of an electronic communication service [ of the contents of an
electronic communication] and a provider of a remote computing service
to disclose electronically stored data pursuant to a search warrant [ only.]
or written consent from the customer, subscriber, or user of the service.
(b) A governmental entity may require a provider
of remote computing services to disclose the contents of any electronic
communication pursuant to a search warrant only. (c) Subsection (b) of this section is applicable
to any electronic communication held or maintained on a remote computing
service: (1) On behalf of,
and received by electronic transmission from (or created by computer processing
of communications received by electronic transmission from), a subscriber or
customer of the remote computing service; and (2) Solely for the
purpose of providing storage or computer processing services to the subscriber
or customer, if the provider is not authorized to access the contents of those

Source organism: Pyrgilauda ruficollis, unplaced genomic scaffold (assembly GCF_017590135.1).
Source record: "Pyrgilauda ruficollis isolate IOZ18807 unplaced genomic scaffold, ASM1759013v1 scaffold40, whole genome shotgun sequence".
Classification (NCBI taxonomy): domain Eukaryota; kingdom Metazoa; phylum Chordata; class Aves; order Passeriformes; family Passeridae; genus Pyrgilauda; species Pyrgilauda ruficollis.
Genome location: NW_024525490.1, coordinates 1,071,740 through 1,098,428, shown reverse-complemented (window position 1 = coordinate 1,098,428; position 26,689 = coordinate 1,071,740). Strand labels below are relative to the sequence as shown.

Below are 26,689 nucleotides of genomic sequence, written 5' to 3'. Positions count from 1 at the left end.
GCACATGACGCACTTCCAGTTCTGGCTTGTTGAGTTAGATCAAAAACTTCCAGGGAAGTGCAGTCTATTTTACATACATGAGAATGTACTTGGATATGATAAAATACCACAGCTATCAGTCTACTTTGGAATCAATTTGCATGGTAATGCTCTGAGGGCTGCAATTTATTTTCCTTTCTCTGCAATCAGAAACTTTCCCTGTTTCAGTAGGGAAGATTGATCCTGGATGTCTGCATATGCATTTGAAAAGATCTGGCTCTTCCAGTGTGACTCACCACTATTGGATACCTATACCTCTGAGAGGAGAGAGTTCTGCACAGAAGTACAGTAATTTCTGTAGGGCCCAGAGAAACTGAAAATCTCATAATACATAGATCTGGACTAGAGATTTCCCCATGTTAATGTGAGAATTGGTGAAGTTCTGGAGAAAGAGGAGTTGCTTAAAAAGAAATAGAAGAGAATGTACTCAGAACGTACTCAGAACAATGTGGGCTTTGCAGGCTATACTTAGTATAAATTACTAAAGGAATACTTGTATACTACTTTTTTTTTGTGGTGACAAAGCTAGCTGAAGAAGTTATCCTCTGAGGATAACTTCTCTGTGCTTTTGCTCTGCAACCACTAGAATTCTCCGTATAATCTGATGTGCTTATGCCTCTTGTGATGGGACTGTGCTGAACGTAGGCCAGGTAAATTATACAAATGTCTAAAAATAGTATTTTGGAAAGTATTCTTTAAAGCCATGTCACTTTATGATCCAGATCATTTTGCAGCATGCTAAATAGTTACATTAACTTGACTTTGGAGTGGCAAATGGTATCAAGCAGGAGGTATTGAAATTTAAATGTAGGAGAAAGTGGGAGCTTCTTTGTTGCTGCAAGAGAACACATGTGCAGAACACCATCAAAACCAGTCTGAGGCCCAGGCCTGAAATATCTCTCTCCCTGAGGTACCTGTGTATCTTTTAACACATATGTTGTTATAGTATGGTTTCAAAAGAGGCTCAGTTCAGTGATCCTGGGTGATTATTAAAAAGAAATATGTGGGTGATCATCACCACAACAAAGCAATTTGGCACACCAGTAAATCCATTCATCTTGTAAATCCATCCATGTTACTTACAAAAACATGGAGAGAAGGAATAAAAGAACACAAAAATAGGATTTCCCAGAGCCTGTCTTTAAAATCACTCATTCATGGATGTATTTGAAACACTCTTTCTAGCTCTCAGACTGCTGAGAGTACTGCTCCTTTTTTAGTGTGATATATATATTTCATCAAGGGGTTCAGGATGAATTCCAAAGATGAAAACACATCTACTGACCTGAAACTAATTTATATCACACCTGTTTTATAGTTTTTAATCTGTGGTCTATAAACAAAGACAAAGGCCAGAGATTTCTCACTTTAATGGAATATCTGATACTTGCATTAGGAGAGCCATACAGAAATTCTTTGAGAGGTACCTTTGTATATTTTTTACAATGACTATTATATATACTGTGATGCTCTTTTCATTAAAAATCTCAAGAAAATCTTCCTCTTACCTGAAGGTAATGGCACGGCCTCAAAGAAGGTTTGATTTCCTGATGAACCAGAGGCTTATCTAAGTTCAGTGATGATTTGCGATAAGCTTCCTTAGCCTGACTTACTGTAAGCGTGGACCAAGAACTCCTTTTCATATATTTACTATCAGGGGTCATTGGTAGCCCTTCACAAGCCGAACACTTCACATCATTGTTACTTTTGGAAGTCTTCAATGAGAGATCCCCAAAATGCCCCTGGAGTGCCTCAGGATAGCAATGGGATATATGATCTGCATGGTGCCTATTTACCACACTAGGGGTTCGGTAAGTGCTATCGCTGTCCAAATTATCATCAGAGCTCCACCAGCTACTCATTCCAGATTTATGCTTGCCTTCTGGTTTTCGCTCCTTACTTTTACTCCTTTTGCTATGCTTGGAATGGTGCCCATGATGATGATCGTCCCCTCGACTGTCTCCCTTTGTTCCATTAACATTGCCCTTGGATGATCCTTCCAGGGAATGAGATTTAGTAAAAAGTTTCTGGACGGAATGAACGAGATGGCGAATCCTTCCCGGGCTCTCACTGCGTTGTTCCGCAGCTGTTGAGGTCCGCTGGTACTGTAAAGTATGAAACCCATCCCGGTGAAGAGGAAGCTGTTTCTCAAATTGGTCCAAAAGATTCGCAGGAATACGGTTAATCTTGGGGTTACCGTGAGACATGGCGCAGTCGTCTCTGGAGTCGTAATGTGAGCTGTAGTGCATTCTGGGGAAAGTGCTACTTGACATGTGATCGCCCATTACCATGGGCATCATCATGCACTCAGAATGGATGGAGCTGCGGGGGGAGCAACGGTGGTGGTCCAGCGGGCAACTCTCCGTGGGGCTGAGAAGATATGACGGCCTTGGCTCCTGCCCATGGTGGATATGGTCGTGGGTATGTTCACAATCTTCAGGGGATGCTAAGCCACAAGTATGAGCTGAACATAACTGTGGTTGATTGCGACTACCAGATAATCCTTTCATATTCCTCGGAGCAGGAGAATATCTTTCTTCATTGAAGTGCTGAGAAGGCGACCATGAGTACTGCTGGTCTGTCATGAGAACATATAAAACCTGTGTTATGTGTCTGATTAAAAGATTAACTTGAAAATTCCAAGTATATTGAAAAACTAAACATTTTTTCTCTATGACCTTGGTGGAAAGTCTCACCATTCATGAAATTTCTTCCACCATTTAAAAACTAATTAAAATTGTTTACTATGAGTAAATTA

communications for any purpose other than storage or computer processing. (d)(1) A provider of
electronic communication service or remote computing service may disclose a
record or other information pertaining to a subscriber to, or customer of, the
service (other than the contents of any electronic communication) to any person
other than a governmental entity. (2) A provider of
electronic communication service or remote computing service shall disclose a record
or other information pertaining to a subscriber to, or customer of, the service
(other than the contents of an electronic communication) to a governmental
entity only when: (A) Presented